Sunday, January 15, 2012

    So you're taking my class?

    First, you need to know some things about me.

    I look forward to working with you, and I want to thank you for choosing to take classes with me, and at OCC. You have come to the right place; this is a fabulous college, with amazing resources and students. I think we are going to have a great semester.

    I believe savvy students choose their classes and their professors wisely. So, in the spirit of that belief, here are some things you should know about me:

    My chief purpose is to support your success.

    Everything we do in class is designed to achieve this goal. If you're taking EGL 101 or EGL 097, my goal is to help you become a better writer. If you're taking EGL 092, EGL 094, or EGL 110, my goal is to help you become a better reader. If you're taking EDN 260, my goal is to help you become a competent reading teacher. For all of my students, in all of my classes, my goal is also to help you become a critical, independent thinker.

    I've designed our course schedule, readings, assignments, assessments, and policies around these goals. Nothing is arbitrary. There is a purpose behind every choice I make. I am here for you, for your success and growth, and everything we do will support that.

    This is why the next few things are true, and important for you to know about me as an instructor, if you are to be successful this semester.

    My expectations are high, and non-negotiable. 

    I am not what you would call a flexible teacher. That's not to say that I am strict, or mean, or impossible. Rather, I set expectations for my students that I believe will best support your growth this semester. I've detailed most of these expectations in our class syllabi, but it's important for you to know that I am not just *saying* these things because I think they look good on paper. I mean them. Every single one.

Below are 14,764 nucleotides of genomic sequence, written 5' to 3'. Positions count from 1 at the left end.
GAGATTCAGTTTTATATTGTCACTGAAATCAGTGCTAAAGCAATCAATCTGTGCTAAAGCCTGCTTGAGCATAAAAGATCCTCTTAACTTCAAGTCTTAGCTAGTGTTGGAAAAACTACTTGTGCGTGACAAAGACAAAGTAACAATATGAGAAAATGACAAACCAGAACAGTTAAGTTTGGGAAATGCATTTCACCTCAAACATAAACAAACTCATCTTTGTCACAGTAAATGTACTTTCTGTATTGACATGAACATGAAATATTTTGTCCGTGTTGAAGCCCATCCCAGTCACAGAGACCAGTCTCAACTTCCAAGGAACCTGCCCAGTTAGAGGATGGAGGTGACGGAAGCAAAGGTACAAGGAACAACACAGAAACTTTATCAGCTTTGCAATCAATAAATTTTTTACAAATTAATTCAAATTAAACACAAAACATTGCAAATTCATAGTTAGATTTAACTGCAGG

I did not begin my teaching career this way. I used to set high expectations, but then I'd allow for exceptions here and there. In the beginning of the semester, it started out innocent enough. However, after collecting data on student success, I quickly learned that the students who met every single expectation learned more, and showed more growth, and got their money's worth out of our classes; and the students who asked for extensions here and there ended up falling behind and never catching up. Sounds simple enough, right? Of course it is!

    So, I changed my approach, stopped granting exceptions, and guess what? Suddenly, nearly everyone was able to meet those high expectations, every single time. My students consistently show more growth in class. They become stronger readers and writers. And they get their time and their money's worth.

    It is so true that people rise to our expectations, or in some sad cases, they fall to meet them. I want you to rise this semester, so that is what I require.

    I do not sugarcoat things. 

    You know that friend who sees that you have a piece of spinach in your teeth, but she doesn't tell you about it? And then you go home and look in the mirror and realize that you've talked to at least twenty people with a big, dark splotch across your otherwise lovely teeth? Mortifying, right?

    I won't be that person. I won't let you down like that.

    When you write for me, or read for me, or teach for me, I'm going to tell you exactly what it is that you need to work on to become better. I will not sugarcoat things, or overlook them, or pretend that they don't exist. I will tell you what is going on, and how to improve it, and you will come out on the other end of 16 weeks a better student for it. That is my promise to you.